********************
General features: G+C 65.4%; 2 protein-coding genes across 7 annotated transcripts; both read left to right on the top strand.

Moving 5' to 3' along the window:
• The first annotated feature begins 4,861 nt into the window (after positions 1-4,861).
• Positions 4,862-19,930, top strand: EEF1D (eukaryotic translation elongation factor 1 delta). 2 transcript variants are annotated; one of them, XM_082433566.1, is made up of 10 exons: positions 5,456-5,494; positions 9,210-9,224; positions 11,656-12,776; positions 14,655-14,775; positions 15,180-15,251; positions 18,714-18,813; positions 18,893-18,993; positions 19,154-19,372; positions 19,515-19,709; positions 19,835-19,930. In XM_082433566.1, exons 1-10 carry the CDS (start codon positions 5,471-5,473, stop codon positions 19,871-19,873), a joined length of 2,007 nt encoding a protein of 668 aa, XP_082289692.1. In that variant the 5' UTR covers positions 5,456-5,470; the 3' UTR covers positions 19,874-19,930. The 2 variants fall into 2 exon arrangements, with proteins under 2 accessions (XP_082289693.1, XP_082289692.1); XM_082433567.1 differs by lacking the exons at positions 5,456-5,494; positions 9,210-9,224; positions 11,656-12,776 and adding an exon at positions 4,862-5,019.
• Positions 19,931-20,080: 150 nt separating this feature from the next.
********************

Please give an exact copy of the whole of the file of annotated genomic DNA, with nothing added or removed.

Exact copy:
General features: G+C 65.4%; 2 protein-coding genes across 7 annotated transcripts; both read left to right on the top strand.

Moving 5' to 3' along the window:
• The first annotated feature begins 4,861 nt into the window (after positions 1-4,861).
• Positions 4,862-19,930, top strand: EEF1D (eukaryotic translation elongation factor 1 delta). 2 transcript variants are annotated; one of them, XM_082433566.1, is made up of 10 exons: positions 5,456-5,494; positions 9,210-9,224; positions 11,656-12,776; positions 14,655-14,775; positions 15,180-15,251; positions 18,714-18,813; positions 18,893-18,993; positions 19,154-19,372; positions 19,515-19,709; positions 19,835-19,930. In XM_082433566.1, exons 1-10 carry the CDS (start codon positions 5,471-5,473, stop codon positions 19,871-19,873), a joined length of 2,007 nt encoding a protein of 668 aa, XP_082289692.1. In that variant the 5' UTR covers positions 5,456-5,470; the 3' UTR covers positions 19,874-19,930. The 2 variants fall into 2 exon arrangements, with proteins under 2 accessions (XP_082289693.1, XP_082289692.1); XM_082433567.1 differs by lacking the exons at positions 5,456-5,494; positions 9,210-9,224; positions 11,656-12,776 and adding an exon at positions 4,862-5,019.
• Positions 19,931-20,080: 150 nt separating this feature from the next.